The Task of the Prophet in the Age of Angst

By May 20, 2011 September 6th, 2013 Commentaries/Opinions

The task of the prophet in the time of angst is to caution against revenge. It´s calling friend and foe alike to the numinous-or, simply saying there is another way. Our contemporary age has been shaped by anxiety-inducing events-ecological calamity, fiscal insecurity, and arbitrary terror. Ecological disaster strikes indiscriminately; the international fiscal crisis has engendered collective experience of economic demise; wars of revenge elevate the presence death and despair in the day to day living of all who occupy the planet.

Geography, class, and pigmentation are no longer impenetrable shields. Even the citizens of most powerful nation in human history live with a sense of vulnerability. These events, with all of their political effects and affects, mean that what it means to be human is in flux- the primary feature of the spirit of the age of angst-zeitgeist der angst

Unfortunately, the stories written on our hearts in this age of angst are composed of terrible words-terror, war, victims, enemies. A violent punctuation there is not a period or an exclamation point, but rather a comma in a Sisyphean tale of victor and victim. Strong men roll retribution up hilly battlefields only to tumble down one upon another. Leaving the broken bodies of the weak in their wake, their gods seem hell bent on blessing bombs.

Reading from the same unrepentant script, a flag and a faith are hurried into the stage. Opposing gods demand that all choose tales, to be piled into a magnums opus written in the blood of innocents. It has two pages-on one page is the celebration of their enemy’s demise, and the mourning of their heroes is on the other. To oppose their death-laden ground of being is sacrilege; the sacredness of their cause mutes the possibility that they are both wrong.

Three protagonists perform on the stage in this theatre of the absurd-partisan, priest, and prophet. The priest and partisan do not have the prophet’s responsibility. The prophet is considered a relic by priest, a coward by partisan and naive by citizens. The priest and partisan are chiefly concerned with institutional preservation, personal security and imperial sanction. The quietude of the subjected and titillated masses-pax imperium- is the partisan´s aim, the priest´s blessing, and the prophet’s torment. It seems the case that spaces of sacrament and scholarship would be the prophet’s natural habitat. Dominant forms of religion (cross and crescent) do not assuage angst but bless the violent responses to angst.

Yet, more than not houses of prayer and thought are the intellectual and priestly reflections of the powers. The prophet is homeless. The prophet lives in precarium-exile from the world that is while calling for a world that is not yet. Numinous is the dwelling of the prophet.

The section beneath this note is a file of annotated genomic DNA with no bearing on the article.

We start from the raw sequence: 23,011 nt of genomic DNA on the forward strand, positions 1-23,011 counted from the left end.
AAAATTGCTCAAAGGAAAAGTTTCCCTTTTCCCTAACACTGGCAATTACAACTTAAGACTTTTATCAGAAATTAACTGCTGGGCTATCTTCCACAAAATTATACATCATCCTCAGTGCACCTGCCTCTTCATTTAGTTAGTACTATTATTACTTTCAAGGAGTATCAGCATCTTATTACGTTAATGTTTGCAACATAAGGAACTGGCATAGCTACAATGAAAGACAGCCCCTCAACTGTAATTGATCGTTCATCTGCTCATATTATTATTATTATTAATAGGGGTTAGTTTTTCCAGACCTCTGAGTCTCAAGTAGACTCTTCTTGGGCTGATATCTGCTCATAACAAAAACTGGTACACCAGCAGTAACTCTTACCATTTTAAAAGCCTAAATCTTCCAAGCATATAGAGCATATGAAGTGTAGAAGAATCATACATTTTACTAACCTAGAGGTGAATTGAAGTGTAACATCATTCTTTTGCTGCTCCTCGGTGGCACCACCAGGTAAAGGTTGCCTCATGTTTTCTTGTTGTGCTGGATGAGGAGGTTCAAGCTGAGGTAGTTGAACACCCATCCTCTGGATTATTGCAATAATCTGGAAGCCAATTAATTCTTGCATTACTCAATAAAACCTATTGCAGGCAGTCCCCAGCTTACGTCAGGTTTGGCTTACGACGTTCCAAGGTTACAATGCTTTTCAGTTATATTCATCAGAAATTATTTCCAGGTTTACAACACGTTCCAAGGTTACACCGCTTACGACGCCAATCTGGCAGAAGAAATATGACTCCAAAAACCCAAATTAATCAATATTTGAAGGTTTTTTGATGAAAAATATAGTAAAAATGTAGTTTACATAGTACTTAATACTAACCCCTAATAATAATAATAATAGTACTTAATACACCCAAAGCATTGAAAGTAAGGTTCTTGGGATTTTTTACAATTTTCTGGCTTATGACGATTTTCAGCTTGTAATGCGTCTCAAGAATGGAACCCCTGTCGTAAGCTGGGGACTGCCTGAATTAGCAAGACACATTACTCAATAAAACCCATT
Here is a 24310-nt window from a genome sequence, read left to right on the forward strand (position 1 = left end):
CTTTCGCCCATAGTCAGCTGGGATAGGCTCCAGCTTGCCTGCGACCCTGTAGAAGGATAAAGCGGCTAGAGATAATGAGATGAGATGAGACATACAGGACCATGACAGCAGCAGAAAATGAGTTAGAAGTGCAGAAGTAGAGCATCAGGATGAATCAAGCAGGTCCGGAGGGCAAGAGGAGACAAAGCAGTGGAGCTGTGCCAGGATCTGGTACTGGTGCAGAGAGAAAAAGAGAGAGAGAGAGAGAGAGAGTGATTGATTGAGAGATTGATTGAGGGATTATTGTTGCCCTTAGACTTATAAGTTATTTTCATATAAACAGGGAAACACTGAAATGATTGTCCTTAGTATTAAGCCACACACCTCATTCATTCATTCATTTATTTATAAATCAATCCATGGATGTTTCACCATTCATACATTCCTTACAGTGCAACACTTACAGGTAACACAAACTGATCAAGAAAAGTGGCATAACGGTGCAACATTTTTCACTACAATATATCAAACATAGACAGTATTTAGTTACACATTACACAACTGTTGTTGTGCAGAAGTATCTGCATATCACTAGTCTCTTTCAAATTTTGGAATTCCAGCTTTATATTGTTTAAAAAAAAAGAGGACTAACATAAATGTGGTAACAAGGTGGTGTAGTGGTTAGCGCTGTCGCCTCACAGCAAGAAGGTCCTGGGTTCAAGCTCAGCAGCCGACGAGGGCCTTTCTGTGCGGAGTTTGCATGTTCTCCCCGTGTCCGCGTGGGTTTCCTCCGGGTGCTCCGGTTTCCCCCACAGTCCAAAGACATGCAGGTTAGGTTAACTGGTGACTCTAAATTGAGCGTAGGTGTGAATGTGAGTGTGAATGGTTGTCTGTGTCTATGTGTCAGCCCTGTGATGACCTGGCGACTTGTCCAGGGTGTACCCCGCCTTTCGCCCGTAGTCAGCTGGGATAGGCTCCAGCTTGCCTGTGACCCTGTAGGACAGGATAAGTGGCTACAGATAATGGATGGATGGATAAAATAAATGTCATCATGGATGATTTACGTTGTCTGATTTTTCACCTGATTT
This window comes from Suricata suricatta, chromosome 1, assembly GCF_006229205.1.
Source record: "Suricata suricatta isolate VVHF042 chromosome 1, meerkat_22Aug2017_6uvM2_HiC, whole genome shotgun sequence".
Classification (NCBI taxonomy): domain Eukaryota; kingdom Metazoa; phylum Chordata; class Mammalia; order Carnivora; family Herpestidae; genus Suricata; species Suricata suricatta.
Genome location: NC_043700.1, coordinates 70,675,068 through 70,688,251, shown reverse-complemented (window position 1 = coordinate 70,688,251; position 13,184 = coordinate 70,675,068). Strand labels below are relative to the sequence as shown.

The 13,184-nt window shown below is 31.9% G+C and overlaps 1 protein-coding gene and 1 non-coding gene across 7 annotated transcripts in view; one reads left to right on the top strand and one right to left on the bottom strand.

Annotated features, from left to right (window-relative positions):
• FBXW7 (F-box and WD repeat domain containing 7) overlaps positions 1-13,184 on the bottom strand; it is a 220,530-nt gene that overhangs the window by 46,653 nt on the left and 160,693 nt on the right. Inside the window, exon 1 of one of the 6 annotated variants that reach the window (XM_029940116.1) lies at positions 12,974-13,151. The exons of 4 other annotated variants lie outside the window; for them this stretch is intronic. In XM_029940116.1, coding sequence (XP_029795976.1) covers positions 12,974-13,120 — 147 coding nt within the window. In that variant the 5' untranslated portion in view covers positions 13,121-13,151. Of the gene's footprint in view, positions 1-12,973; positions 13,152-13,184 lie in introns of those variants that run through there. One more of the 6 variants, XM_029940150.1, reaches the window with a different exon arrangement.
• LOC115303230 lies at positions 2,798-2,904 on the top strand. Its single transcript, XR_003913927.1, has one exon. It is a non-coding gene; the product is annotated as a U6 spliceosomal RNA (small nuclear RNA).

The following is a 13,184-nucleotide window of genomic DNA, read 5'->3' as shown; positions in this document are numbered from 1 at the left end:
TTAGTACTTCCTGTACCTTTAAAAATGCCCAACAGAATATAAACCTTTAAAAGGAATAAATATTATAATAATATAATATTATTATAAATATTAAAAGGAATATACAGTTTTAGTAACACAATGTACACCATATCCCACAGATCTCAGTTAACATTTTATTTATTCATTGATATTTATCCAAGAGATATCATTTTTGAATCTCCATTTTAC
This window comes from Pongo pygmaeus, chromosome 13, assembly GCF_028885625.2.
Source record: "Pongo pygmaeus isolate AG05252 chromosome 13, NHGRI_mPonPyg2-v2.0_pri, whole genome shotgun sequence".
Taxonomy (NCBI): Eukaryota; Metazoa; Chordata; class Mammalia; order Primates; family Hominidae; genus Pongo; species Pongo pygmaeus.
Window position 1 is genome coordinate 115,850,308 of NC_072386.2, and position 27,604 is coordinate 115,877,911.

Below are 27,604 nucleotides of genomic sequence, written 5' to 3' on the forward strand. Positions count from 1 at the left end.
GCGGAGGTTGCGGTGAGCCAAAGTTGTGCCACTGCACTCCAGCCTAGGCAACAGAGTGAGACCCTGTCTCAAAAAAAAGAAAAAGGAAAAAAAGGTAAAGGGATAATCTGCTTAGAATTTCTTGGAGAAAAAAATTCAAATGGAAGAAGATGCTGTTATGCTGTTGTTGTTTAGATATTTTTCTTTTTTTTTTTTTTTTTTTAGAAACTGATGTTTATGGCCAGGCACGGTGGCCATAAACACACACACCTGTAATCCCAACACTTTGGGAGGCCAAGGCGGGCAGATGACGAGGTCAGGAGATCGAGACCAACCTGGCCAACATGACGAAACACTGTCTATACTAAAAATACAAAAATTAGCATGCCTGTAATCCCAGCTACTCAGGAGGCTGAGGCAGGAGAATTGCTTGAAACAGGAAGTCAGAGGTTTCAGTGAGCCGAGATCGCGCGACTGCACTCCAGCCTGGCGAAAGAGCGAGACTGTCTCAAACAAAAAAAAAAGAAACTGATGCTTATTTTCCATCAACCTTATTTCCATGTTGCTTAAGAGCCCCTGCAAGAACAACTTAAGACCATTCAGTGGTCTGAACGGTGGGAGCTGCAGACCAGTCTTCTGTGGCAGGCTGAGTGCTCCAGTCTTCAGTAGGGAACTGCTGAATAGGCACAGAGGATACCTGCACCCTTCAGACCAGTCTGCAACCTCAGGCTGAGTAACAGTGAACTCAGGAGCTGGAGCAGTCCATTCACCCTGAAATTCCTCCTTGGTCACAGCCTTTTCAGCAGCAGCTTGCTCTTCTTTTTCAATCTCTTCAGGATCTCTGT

In an era dominated by wealth and celebrity, words are the prophet’s currency and presence is her ground of being. The goal of the prophet is not to declare national allegiances but rather extending the possibility of love across man made boundaries; reconciling all to the numinous. The numinous is thoroughly this worldly-taking up the every day and public decrees. Not as ruler but a guide toward the ultimate concern of collective hope and the goodness of being.

Group think demands that all members support their respective partisans. The prophet is summoned to bear witness to both sides. Speaking a loving truth of justice to the powerful and powerless, citizen and foreigner, the attacked and attacker, the prophet expresses an equal concern for the victim and the executioner. “Eyes for eyes blinds justice from itself”, weeps the prophet. The prophet never gets drunk on the wine of nationalism or group-think. The prophet maintains a course of hope in a society heading toward and delighting in death.

The prophet thoroughly understands that bloodletting nationalism can not be delight. Make no mistake about it the prophet is a partisan-the poor and the powerless. If a nation, people, or a cause-whether in a capital or cave-make their ultimate meaning with the torture flesh as their sacrifice, its adherent´s souls are at stake. Dancing in the street upon the death of the other´s kirth and kin by Bearded men and youth is unjust. They make blood offerings. The prophet ask: “Are not the innocents made dead by men in manicured suits as valuable as those sent to their graves by men in tribal garments?” As the hysteria seizes the public imagination, pleads for deliberation. Issuing a clarion call, “We shall never celebrate the death of anyone. The nature of war poisons the soul of a nation. We must pray for the turning of our cause toward peace with justice for all. For the death of our enemy at our hands maybe the death of your being.”


Rev. Osagyefo Uhuru Sekou is an author, documentary filmmaker, public intellectual, organizer, pastor and theologian. Rev. Sekou is the former Senior Minister of Lemuel Haynes Congregational Church (UCC) in South Jamaica Queens, New York. He is the author of the forthcoming, Gods, Gays, and Guns: Religion and the Future of Democracy. He authored the critically acclaimed Urban Souls, which takes a refreshing approach to the spiritual crisis in America. Rev. Sekou has given over 1000 lectures throughout the country and abroad, including Harvard Divinity School, Princeton University, University of Virginia, and the University of Paris IV- La Sorbonne.

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